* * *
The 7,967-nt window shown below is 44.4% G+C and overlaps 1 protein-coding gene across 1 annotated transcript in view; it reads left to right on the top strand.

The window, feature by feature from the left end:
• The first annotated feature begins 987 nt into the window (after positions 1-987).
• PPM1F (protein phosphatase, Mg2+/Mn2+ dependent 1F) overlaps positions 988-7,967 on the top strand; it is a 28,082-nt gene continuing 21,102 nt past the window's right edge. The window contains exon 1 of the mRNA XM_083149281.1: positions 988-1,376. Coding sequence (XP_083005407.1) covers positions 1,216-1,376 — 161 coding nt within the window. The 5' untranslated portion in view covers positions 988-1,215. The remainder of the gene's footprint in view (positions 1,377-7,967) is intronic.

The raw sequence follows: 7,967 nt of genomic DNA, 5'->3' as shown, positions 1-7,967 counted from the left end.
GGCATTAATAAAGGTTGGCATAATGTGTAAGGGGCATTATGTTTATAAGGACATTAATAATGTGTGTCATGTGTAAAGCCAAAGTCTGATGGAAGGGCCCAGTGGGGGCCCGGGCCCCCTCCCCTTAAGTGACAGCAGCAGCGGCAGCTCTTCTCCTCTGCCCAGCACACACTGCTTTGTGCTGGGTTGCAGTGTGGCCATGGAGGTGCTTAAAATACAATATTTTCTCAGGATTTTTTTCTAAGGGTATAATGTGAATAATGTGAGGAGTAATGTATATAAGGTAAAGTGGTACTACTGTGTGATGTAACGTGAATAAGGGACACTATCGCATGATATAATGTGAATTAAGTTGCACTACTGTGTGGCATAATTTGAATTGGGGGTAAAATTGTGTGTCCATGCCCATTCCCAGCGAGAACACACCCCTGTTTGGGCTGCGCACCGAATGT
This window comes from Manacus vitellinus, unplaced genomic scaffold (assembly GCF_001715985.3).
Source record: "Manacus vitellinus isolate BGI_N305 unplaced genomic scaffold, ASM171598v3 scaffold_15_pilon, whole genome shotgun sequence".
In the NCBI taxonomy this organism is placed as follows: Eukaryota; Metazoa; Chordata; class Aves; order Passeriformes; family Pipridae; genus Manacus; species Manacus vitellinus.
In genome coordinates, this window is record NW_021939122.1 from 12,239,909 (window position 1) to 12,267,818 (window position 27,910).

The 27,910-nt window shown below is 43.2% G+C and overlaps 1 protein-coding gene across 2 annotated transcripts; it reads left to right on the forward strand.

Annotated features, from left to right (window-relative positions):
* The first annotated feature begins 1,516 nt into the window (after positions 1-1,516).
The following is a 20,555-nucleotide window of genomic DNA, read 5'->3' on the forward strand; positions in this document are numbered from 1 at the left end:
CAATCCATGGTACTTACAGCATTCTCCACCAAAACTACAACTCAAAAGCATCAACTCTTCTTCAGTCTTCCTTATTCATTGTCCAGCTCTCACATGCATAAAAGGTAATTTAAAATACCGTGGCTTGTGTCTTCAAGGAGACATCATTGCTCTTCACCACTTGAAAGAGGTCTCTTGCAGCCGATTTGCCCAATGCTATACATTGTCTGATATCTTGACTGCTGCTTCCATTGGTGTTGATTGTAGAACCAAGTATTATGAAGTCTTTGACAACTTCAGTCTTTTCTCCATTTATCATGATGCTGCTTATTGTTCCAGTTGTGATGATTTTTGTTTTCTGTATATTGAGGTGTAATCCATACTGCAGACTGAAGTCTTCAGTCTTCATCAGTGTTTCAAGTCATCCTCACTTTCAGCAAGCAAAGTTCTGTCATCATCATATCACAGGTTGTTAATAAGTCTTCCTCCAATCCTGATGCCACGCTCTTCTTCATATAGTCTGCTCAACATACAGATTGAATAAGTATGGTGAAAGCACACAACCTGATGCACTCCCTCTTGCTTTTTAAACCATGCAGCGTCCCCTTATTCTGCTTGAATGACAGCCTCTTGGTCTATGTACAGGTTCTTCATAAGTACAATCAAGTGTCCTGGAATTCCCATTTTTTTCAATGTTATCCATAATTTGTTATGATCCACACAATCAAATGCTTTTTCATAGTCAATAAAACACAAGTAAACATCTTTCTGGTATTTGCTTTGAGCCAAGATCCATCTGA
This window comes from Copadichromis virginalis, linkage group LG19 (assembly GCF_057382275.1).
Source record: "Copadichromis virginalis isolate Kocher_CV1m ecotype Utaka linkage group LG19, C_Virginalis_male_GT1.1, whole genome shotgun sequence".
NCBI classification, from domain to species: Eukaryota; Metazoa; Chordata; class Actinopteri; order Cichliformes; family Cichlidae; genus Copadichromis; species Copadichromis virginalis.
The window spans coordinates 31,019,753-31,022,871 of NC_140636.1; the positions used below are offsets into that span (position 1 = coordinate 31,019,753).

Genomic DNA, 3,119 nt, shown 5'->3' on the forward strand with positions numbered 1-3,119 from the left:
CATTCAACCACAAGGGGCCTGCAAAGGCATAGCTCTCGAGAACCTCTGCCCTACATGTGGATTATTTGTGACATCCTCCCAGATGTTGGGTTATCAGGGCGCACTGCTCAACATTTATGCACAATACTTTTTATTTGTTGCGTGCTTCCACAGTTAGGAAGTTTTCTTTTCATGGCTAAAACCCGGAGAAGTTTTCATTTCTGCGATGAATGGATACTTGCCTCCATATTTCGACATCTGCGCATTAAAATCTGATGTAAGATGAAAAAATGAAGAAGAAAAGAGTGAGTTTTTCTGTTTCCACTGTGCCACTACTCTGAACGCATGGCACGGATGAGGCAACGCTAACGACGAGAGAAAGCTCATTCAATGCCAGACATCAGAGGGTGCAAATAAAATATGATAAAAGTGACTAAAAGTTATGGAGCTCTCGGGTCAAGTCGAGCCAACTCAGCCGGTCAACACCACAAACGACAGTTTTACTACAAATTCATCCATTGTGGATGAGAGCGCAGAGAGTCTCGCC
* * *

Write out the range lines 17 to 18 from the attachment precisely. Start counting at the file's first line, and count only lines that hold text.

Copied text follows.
Source record: "Copadichromis virginalis isolate Kocher_CV1m ecotype Utaka linkage group LG19, C_Virginalis_male_GT1.1, whole genome shotgun sequence".
NCBI classification, from domain to species: Eukaryota; Metazoa; Chordata; class Actinopteri; order Cichliformes; family Cichlidae; genus Copadichromis; species Copadichromis virginalis.